‘[It] is a testament to the hard work of leaders and their staff who are delivering in seriously difficult circumstances,’ he said. 

But he acknowledged that other aspects of NHS performance were having a knock-on effect on England’s A&Es. 

‘The whole health system is under pressure, and often patients who are on waiting lists or cannot get an appointment elsewhere turn to A&E as a last resort,’ he said.

‘We know that A&Es are long way off from the levels of performance NHS leaders, staff and patients would like to see them at.’

Mr Taylor added that it was wrong to point the finger at striking staff for the crisis as A&Es hadn’t met their targets in a decade. 

‘The last time the 95 per cent four-hour target was met at major emergency departments was in July 2013, so the situation has been deteriorating for over a decade,’ he said.   

The NHS’s bed-blocking crisis has exploded since the pandemic with the levels of delayed discharges around triple comparable figures before Covid 

Paramedics have been forced to assemble makeshift wards in corridors of Aintree Hospital A&E due to a surge in demand last winter

Some patients were forced to lie on the floor in the busy A&E due to a lack of beds

‘This has coincided with an extended period of underfunding, which has severely hampered the NHS’s ability to function as it should and would like to.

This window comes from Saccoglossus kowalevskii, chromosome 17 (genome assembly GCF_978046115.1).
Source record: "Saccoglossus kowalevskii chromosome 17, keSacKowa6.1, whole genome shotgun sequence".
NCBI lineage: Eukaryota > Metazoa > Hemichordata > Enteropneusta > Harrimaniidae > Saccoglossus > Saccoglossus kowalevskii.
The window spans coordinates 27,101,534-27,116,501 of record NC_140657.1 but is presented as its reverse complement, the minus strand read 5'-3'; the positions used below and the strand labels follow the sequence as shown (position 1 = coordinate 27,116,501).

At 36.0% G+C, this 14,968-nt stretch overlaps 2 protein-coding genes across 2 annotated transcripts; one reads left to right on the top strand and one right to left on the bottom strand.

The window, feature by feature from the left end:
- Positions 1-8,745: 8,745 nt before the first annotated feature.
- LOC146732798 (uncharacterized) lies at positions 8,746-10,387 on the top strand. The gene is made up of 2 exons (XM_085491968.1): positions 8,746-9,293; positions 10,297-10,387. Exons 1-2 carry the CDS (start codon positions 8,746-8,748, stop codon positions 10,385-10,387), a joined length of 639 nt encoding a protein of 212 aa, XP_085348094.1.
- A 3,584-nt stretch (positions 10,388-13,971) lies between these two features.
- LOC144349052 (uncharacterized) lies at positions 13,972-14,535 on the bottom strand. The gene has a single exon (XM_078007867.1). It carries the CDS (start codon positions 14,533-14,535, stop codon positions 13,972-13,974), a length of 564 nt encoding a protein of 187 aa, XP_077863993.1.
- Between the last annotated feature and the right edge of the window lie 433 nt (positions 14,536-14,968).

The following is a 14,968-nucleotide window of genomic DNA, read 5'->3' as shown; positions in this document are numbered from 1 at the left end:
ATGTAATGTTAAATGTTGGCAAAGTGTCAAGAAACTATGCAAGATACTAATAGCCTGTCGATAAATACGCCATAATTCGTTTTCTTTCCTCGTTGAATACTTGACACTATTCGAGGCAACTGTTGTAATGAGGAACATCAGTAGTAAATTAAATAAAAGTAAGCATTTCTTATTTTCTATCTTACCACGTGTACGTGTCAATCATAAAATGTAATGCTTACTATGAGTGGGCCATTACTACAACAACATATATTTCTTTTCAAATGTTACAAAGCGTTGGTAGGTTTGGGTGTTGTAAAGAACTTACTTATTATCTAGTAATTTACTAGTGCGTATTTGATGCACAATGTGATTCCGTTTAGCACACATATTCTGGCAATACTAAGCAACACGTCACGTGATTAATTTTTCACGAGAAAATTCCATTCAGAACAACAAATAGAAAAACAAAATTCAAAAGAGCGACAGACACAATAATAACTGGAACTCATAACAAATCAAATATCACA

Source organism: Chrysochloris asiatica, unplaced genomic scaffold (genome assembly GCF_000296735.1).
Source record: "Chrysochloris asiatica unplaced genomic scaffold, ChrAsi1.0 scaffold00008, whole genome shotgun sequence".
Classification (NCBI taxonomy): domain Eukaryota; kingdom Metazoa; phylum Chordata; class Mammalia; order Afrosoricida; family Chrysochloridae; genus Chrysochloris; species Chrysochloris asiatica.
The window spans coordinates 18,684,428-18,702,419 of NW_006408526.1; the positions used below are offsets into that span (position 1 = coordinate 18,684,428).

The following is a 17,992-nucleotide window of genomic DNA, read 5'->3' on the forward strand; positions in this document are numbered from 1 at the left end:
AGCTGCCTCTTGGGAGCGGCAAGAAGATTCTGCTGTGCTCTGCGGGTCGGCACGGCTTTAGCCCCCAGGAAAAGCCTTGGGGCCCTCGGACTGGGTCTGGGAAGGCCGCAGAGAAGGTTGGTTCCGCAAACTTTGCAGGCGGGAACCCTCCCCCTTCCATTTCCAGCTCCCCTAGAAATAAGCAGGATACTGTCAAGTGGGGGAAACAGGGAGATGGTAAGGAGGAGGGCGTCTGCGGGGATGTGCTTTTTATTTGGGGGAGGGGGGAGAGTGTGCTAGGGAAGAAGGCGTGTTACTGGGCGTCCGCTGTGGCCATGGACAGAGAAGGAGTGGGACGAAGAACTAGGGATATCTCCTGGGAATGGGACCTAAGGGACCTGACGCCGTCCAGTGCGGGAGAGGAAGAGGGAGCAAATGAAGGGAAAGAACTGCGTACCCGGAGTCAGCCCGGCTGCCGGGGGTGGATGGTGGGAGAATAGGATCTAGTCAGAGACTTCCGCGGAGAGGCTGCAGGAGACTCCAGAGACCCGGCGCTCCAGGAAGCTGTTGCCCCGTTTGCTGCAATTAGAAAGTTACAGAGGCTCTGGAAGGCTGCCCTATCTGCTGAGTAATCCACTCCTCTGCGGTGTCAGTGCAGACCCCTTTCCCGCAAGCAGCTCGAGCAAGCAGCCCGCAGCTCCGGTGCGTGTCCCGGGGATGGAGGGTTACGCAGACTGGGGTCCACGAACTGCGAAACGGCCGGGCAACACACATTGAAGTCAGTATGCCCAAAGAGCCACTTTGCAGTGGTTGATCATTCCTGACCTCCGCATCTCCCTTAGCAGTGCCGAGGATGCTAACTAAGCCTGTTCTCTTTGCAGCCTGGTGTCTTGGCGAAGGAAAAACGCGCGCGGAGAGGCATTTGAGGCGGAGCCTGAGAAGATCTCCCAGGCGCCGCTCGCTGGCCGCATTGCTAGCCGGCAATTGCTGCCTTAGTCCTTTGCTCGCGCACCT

‘This unfortunately is what has lied beneath most of the NHS’s struggles; too few staff, dilapidated buildings and the decline of social care has meant the health service has simply not been able to meet demand.’

While a patient may have waited for more than four or 12 hours before a decision about their treatment is made that doesn’t mean they have had no interaction with medics at all.

Patients, upon arriving in A&E, will enter a system called triage where their care is prioritised based on an assessment of severity of their health problem, with those with the most life-threatening issues naturally treated first.

This system isn’t perfect, and some patients can die as they wait for emergency care.

A Royal College of Emergency Medicine report published this February warned more than 23,000 patients may have died in 2022 because of unacceptably long waits in A&E.

The state of NHS A&E care was thrown under the spotlight last winter when nightmarish scenes emerged of patients being forced to lie on hospital floors or be treated in corridors with witnesses described it as ‘soul destroying’.

Whilst winter is traditionally seen as the worst time for A&E pressures, officials have also been bracing for a surge in patients in the summer months due to the health risks posed by heatwaves. 

NHS trusts among the wort performers for 12 hour waits in July, as Hull University Teaching Hospitals NHS Trust, were approached for comment.

A spokesperson for Liverpool University Hospitals NHS Foundation Trust told this website that it runs two busy A&Es and therefore its attendances tend to be higher than other hospitals around England. 

NHS England was contacted for comment. 

A Department of Health and Social Care spokesperson said: ‘No one should be waiting longer than necessary for urgent and emergency care and we are taking immediate action to improve access – with improvements made in both A&E waits and ambulance response times in recent months.’

‘Our Urgent and Emergency Care Recovery Plan aims to deliver one of the fastest and longest sustained improvements in waiting times in the NHS’s history, including through delivering an additional 5,000 permanent staffed hospital beds by this winter.’